I cried in my therapist’s office on Friday, wondering why I felt like such a failure. She looked at me with compassionate eyes, but I was frustrated that she couldn’t fix my problems. The stale air combined with the soft lighting made me tired. I wanted to run home, crawl back in bed, and sleep as long as possible.
Wanting to run away and crying to my therapist are not rare occurrences for me. But this week my feelings were triggered by a tough meeting the day before where I was bombarded with “feedback” (AKA criticism) about what my recent project was lacking. I know it was well-intentioned. I know they thought they were being helpful. Yet the gremlins in my brain told me “you suck” and “you aren’t good enough.”
As I approach my comprehensive exams my mental health has been struggling. I’m working hard to take rest when I need it, but it’s difficult to not feel guilty considering the amount of work I have to do.
I am thankful that I have had many conversations with fellow graduate students who experience similar self-doubt and burnout. It seems like academia has a unique way of beating you down, making you feel like an imposter, and telling you lies about your intelligence or abilities. We are constantly told we don’t know enough and we need to do more research. But at the same time we are expected to constantly have new ideas, breakthroughs, and ground-breaking insights. We are also expected to work consistently, and it’s impossible to feel accomplished when there is always more work to do.
It doesn’t help that the school calendar and graduate requirements put you through cycles of stress every few months. Starting a semester? Stress. Finishing a semester? More stress. Working on comprehensive exams, a prospectus, or publications? Endless stress.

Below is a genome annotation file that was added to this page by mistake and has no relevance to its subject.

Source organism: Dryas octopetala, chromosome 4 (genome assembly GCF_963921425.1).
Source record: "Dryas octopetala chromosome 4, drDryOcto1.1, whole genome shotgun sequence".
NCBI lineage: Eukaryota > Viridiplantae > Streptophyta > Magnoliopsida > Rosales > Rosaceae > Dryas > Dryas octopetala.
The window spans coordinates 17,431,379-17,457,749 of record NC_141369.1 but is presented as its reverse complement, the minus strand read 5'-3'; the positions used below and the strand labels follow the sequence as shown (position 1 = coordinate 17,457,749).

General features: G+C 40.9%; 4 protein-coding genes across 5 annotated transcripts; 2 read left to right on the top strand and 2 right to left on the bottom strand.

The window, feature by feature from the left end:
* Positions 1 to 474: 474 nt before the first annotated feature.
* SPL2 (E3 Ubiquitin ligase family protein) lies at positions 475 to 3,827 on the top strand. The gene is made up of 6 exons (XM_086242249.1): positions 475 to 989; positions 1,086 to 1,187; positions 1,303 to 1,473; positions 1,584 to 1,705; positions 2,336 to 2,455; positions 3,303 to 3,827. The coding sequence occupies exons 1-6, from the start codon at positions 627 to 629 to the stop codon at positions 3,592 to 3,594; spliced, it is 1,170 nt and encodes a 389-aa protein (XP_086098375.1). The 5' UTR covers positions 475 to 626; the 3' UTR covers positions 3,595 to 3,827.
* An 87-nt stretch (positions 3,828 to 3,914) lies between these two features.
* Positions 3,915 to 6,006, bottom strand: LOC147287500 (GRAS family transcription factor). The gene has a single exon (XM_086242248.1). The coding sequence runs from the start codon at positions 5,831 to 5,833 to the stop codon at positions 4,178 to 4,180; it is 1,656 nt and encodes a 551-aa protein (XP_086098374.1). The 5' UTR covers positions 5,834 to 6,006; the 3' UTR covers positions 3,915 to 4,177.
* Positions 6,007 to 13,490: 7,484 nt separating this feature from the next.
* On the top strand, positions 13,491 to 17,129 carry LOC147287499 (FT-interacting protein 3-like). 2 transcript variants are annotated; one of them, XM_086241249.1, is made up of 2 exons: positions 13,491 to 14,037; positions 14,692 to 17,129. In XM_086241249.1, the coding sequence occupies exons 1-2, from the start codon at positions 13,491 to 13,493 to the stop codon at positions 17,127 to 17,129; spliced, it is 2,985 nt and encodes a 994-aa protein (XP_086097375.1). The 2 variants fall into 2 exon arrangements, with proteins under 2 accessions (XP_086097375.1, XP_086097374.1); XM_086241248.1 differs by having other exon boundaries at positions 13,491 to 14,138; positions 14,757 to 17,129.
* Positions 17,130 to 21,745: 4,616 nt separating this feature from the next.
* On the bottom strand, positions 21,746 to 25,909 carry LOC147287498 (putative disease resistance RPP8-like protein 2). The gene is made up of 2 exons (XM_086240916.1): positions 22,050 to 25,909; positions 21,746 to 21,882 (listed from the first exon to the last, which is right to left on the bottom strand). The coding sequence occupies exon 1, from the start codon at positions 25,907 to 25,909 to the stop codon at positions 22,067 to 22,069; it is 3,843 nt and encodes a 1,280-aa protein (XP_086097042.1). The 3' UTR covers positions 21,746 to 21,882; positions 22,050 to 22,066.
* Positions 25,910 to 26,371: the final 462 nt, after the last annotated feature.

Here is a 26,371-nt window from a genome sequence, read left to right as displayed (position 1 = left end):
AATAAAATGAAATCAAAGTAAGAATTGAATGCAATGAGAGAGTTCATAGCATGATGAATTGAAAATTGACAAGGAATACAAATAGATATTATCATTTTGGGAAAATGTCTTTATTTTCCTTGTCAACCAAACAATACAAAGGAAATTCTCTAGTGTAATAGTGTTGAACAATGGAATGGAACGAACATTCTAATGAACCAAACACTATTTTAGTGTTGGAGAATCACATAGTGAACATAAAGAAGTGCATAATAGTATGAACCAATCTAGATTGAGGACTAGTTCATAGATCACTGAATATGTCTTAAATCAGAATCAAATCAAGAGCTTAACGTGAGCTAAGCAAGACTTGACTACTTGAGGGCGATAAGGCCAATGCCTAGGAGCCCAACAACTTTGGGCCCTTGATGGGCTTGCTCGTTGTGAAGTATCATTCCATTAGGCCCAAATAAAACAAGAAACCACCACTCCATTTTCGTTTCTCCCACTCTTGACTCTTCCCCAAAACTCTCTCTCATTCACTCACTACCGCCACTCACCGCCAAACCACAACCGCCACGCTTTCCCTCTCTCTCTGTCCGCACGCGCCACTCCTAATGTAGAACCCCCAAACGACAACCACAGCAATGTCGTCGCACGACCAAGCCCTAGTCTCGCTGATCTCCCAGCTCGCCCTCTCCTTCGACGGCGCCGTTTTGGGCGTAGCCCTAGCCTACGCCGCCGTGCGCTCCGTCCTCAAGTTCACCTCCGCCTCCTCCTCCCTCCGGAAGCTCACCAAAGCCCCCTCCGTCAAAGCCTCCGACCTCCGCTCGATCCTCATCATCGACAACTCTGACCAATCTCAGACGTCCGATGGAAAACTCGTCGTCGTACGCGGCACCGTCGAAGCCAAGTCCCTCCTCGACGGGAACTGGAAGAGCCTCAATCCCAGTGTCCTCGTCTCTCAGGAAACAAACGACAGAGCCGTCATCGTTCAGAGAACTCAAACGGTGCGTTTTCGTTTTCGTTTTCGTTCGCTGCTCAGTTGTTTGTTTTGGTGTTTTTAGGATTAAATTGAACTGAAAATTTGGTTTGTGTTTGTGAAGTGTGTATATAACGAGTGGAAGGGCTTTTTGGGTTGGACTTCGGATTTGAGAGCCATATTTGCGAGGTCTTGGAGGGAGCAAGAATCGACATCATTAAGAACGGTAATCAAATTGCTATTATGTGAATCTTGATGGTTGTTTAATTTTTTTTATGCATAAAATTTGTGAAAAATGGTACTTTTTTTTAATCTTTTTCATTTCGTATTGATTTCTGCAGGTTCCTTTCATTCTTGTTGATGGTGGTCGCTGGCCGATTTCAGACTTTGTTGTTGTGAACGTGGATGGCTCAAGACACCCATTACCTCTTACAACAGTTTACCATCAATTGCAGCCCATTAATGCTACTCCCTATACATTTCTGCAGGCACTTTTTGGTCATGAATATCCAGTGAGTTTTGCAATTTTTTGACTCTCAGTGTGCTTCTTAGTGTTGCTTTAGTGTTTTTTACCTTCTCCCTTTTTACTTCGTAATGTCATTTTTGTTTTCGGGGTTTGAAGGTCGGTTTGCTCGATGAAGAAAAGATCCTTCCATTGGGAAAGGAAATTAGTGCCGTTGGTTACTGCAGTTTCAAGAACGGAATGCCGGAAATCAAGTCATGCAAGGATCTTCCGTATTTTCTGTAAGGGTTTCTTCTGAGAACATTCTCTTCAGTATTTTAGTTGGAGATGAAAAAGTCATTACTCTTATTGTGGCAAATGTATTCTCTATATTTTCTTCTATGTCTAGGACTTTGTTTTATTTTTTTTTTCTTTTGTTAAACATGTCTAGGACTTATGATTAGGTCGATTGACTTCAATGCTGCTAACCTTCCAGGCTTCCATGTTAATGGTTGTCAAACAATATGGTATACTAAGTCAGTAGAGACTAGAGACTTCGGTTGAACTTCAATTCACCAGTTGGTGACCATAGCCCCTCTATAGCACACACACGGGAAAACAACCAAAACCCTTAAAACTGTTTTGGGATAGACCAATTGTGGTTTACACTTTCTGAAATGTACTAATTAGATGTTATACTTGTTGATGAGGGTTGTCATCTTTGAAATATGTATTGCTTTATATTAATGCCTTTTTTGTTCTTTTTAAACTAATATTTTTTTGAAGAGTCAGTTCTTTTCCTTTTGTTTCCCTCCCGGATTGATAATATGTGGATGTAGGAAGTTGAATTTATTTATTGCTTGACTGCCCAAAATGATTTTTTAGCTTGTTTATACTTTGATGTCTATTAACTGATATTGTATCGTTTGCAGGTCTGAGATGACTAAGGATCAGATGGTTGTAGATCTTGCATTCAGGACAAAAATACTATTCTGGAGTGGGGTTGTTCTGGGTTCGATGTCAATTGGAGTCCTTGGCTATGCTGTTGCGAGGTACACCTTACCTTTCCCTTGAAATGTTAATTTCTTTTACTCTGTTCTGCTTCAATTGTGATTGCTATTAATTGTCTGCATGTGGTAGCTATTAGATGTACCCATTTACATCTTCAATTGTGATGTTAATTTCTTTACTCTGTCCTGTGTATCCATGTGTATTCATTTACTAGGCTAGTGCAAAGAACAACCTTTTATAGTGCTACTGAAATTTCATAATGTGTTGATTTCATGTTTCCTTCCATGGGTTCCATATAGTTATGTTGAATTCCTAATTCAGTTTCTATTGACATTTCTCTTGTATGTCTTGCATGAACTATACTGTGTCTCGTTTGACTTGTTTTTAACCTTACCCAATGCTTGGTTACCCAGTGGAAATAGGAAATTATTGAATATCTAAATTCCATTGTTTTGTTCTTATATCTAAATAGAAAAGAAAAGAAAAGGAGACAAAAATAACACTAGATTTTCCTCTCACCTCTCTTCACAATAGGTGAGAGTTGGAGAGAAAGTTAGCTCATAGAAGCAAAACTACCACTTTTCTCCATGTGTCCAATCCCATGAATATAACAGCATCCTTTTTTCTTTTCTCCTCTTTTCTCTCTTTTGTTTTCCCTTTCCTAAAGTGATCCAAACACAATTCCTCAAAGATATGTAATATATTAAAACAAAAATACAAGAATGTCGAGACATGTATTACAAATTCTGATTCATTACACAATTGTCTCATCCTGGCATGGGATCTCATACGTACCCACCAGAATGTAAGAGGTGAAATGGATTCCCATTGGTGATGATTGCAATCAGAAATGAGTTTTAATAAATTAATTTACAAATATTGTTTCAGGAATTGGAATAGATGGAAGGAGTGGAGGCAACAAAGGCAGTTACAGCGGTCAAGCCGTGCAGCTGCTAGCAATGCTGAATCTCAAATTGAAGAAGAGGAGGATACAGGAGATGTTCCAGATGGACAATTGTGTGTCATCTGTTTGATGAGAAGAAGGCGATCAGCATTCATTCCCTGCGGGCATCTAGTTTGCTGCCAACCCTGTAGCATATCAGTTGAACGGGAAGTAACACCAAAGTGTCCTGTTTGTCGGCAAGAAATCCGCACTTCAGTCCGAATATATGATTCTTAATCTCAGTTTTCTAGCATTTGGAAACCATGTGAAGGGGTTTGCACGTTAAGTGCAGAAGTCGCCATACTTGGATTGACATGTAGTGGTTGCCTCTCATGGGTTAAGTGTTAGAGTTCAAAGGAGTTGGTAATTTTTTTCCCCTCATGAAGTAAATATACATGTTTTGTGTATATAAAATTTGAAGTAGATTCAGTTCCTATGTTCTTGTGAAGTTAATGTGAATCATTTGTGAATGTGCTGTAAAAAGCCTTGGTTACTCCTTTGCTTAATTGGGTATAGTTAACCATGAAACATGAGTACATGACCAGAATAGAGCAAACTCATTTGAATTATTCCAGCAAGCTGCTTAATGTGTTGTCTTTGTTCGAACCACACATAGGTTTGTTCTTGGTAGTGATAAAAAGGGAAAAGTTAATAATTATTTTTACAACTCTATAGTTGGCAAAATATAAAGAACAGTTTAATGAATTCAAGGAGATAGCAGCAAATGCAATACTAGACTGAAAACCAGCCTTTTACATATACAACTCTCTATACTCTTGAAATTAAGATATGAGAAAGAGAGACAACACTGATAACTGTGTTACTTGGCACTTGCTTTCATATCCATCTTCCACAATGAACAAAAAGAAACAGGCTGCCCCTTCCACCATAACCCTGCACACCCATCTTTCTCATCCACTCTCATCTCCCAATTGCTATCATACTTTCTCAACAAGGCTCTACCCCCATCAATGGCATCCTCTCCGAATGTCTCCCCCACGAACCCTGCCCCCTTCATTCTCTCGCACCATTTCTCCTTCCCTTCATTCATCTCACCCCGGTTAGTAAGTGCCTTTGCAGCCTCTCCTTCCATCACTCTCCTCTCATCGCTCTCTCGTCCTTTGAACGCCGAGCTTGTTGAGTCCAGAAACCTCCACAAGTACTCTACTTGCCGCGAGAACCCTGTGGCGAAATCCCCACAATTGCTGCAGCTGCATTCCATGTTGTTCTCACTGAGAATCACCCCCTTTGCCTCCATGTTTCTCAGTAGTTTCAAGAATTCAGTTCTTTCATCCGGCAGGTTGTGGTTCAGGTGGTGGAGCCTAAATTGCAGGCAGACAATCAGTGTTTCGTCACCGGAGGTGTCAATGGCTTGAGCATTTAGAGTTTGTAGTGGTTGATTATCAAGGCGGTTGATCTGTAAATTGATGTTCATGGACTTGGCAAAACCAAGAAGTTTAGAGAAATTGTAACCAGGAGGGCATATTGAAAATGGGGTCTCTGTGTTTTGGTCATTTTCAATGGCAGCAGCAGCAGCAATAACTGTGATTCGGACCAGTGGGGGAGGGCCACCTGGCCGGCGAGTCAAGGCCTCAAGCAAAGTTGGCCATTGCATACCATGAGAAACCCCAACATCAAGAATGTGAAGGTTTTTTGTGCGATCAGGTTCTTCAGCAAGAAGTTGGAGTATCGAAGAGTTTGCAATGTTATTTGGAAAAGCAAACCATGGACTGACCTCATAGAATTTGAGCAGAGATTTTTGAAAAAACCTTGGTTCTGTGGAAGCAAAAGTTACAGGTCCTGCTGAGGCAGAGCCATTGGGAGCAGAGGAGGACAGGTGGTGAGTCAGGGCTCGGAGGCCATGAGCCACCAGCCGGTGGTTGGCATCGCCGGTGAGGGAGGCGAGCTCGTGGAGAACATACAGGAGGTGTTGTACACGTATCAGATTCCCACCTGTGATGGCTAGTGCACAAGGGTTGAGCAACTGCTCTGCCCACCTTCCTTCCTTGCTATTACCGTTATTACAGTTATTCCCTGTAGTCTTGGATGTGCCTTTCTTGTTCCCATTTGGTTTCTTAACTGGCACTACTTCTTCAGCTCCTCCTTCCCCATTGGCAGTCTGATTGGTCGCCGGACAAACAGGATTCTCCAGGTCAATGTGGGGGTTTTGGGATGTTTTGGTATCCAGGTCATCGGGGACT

Inside HigherEd recently reported that academia is experiencing a “graduate student mental health crisis” since graduate students are “six times as likely to experience depression and anxiety as compared to the general population” (Flaherty, 2018). The article also found that women are at a higher risk for both anxiety and depression, and they feel less supported by mentors or advisors than their male peers.
Additional research has found that nearly half of all graduate students qualify as being depressed (see image below).
Despite the prevalence of mental health challenges in academia, there is still a stigma associated with it. Every time I have to skip class or cancel a meeting because of my depression and anxiety, I use vague excuses about “not feeling well” and “having health issues.” I worry that I will be seen as weak, or that someone will dismiss my problems as no big deal.
But this is a big deal. Lives are at stake. We need to be more open about mental health, not just in the academy but in wider society as well. I would not be where I am today if it wasn’t for the support of family, friends, regular counseling, and medication–all of which help me feel like life is manageable and worth living.
Check in on those you love, be gentle with yourself, and remember that mental health is just regular health. Take care.